5 key principles for a successful content migration
Digital transformation journeys can be exciting for enterprise organizations looking to evolve their digital ecosystems. But they can also feel daunting. Though digital transformation promises to bring new capabilities for delivering more effective and engaging experiences to customers, the process can also disrupt every part of a business with the added pressure that everything should operate normally. The prospect of moving hundreds of thousands of digital objects critical to your business can create anxiety for many marketing leaders about how to get started.
For organizations that manage large amounts of content, transformation is especially intimidating because that content needs to maintain its integrity while it moves out of legacy systems into new platforms.
Digital transformation projects that include implementing a more advanced content management system (CMS) like Adobe Experience Manager will include a migration phase. That phase will be one of the more complex phases of the project. Migration is typically executed during the final stage, which adds even more complexity to the project’s overall success. To make the journey worth the effort, it’s essential to plan for all phases of the migration to ensure the transformation ends with users adopting all the new capabilities.
Every digital transformation should include a content strategy that considers the current and desired content lifecycle (and that strategy also needs to align with immediate and future business goals). No matter how challenging your migration may seem, following these five guiding principles can help ensure success even with the most complex migration efforts.
1. Inventory: Locate what needs to be migrated
Performing a proper inventory analysis of the content that needs to be migrated can be an illuminating exercise for any enterprise. Surprisingly, many organizations do not have a clear or confident understanding of how much content they own. The first step in setting up an inventory is understanding the level of effort needed to create the inventory analysis. For some organizations, this may be a simple task — but for others, it may require a lot more effort, including discovery, planning, and preparation.
Understanding how and where content is stored will help you generate your inventory lists. Creating these lists may be as simple as running a web crawling tool on the site. The source systems storing the content may also have reporting tools to extract the list of objects living in the system as well. For other platforms, it might require custom scripts to query systems in order to generate the required data. When doing this, it’s important to extract as much information as possible that’s associated with the content. This includes the name, location, all metadata, and any linkages that reference the content.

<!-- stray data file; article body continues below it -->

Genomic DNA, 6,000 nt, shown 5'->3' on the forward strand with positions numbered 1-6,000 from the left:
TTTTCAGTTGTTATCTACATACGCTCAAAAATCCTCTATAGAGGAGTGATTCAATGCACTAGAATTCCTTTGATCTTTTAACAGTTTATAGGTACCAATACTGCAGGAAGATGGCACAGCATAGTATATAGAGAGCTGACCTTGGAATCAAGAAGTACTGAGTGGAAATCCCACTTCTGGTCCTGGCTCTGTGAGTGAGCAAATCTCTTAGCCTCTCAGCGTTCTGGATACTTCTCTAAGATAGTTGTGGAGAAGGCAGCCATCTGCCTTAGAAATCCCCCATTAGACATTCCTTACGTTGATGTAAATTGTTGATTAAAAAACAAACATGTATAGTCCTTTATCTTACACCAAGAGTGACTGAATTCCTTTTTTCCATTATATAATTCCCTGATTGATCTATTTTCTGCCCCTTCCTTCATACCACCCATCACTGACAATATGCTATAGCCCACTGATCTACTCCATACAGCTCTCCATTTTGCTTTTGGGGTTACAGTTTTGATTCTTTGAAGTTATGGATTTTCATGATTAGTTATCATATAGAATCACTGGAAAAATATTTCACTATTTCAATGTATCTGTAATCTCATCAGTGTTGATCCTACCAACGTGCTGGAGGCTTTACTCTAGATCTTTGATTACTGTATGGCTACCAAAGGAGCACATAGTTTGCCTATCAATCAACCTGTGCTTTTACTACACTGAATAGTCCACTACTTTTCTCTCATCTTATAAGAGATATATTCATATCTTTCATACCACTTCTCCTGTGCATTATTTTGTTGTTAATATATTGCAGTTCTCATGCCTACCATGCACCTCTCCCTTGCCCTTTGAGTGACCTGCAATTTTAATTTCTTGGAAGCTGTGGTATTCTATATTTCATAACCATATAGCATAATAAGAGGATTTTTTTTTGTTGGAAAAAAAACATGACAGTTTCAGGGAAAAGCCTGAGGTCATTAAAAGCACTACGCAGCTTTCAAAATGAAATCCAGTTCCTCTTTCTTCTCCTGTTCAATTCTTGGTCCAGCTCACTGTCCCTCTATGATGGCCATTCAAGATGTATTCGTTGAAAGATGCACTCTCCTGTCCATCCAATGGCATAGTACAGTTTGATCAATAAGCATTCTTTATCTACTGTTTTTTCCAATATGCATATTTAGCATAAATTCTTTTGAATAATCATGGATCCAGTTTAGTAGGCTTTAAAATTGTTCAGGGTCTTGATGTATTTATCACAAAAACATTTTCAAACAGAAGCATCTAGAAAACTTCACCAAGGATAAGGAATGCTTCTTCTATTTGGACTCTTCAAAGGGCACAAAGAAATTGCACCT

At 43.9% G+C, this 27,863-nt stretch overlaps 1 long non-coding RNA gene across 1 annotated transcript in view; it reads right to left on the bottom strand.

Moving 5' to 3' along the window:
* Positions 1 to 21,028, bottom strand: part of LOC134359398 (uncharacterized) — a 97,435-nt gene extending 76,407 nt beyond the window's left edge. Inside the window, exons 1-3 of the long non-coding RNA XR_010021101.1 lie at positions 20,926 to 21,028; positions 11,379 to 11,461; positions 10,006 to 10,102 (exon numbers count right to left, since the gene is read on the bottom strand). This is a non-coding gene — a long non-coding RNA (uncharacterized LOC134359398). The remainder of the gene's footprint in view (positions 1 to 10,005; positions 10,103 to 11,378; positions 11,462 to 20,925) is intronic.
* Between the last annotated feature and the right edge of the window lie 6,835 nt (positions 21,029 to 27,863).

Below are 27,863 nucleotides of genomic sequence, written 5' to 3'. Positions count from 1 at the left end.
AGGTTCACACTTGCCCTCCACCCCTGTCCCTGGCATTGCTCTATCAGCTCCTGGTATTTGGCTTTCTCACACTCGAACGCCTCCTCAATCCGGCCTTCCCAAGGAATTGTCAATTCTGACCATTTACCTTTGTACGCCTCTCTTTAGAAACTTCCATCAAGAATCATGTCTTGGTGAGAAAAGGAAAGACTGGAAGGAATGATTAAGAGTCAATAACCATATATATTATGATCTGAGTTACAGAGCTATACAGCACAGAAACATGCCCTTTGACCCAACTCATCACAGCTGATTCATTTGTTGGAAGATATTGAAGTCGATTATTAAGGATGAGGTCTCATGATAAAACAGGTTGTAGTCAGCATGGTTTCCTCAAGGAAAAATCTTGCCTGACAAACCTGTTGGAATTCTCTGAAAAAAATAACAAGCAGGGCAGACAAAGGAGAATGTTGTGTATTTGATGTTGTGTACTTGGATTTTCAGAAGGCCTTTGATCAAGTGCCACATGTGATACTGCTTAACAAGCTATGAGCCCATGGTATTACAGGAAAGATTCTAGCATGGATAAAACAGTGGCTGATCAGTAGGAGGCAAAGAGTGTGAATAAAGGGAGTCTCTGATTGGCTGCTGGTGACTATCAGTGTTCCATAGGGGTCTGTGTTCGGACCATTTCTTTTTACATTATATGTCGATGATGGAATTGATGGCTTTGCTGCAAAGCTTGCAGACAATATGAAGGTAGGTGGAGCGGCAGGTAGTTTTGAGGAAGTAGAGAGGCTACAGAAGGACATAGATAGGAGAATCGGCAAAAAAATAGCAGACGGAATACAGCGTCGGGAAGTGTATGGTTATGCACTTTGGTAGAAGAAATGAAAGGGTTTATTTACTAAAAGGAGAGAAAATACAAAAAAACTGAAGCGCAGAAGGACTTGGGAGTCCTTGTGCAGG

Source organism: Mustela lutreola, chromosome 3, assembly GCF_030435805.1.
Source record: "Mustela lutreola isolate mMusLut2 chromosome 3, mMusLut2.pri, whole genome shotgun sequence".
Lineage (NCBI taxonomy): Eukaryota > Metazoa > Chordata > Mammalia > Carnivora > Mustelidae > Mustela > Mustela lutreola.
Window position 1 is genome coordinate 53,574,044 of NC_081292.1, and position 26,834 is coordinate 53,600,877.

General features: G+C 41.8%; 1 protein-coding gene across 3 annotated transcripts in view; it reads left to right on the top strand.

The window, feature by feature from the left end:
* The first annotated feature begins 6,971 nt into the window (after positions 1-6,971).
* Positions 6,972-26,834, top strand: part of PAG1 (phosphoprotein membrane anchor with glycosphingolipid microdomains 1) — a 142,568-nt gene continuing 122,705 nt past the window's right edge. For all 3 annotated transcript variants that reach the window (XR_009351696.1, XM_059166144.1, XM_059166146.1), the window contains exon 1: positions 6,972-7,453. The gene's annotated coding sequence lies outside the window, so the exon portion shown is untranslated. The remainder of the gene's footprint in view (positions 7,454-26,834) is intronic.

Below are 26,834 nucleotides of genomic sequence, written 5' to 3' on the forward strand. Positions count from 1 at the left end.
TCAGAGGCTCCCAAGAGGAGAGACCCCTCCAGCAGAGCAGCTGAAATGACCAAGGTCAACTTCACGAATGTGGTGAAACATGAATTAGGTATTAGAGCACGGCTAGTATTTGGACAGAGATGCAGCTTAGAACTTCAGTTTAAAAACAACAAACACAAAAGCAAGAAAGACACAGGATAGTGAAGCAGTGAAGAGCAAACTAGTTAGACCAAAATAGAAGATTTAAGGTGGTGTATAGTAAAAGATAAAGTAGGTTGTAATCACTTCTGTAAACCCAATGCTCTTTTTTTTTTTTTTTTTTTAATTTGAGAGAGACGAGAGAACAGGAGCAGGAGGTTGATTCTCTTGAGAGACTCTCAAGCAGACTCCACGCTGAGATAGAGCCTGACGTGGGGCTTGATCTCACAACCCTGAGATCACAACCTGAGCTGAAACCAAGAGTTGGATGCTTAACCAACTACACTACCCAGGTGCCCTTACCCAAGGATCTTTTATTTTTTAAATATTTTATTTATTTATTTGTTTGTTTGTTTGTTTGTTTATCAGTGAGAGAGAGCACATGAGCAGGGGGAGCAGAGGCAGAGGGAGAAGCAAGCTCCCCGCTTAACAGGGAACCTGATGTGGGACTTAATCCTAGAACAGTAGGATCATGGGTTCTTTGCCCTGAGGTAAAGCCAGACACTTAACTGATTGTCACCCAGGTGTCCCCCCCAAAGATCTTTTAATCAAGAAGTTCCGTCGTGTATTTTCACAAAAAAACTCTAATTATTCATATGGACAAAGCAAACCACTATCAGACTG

Establishing your content inventory is a critical first step to understanding the scope of all content that needs to be transformed and migrated. Moving forward without this inventory means that all subsequent planning might contain unrecoverable gaps and blind spots. The inventories should be organized in a manner that allows for a deeper analysis, like a spreadsheet or data visualization tool. This will enable the ability to optimize the items by reordering, editing, adding, and removing information where necessary.
2. Taxonomy and metadata: Optimize content organization
While not required for all migrations, a digital transformation project is also an opportunity to evaluate and optimize how your content is organized. Consider carefully what your goals and objectives are for revising your taxonomy. For example, the aim may be to simplify and reduce complexity or perhaps expand and make room for more content. Regardless, there should be measurable methods in place to determine the effectiveness of the changes made to your taxonomy.
If you decide to revise your taxonomy, remember to make it realistic, simple, and clearly understood. All the content listed in those inventories will need to be mapped to the new taxonomy. A lot of frustration can be avoided after creating a sophisticated taxonomy only to realize that it will take months to map the current content to the new taxonomy.
This is also a great opportunity to improve content metadata to achieve findability and SEO goals as part of the digital transformation. For example, there may be several high-value web pages that lack proper descriptions. Adding descriptions will improve their SEO scores and make those pages easier to find. This is why it’s so important to ensure that all metadata associated with the content is included with your inventories, as that will allow you to understand and quickly identify where there are gaps that need to be filled.
Filling in the gaps — or more specifically, adding missing metadata to your content — requires careful prioritization. And just like revising taxonomies, the exercise of adding the metadata needs to be practical. A cost-benefit analysis should be used to determine if the effort will increase the value of the content. Business metrics like content velocity, content reuse, findability, searchability, and governance optimization are all positively influenced by incorporating more robust metadata.
There are three opportunities to add rich metadata to content during a transformation:
- While it’s in the native legacy system
- During the physical migration
- After the migration, when it’s in the new system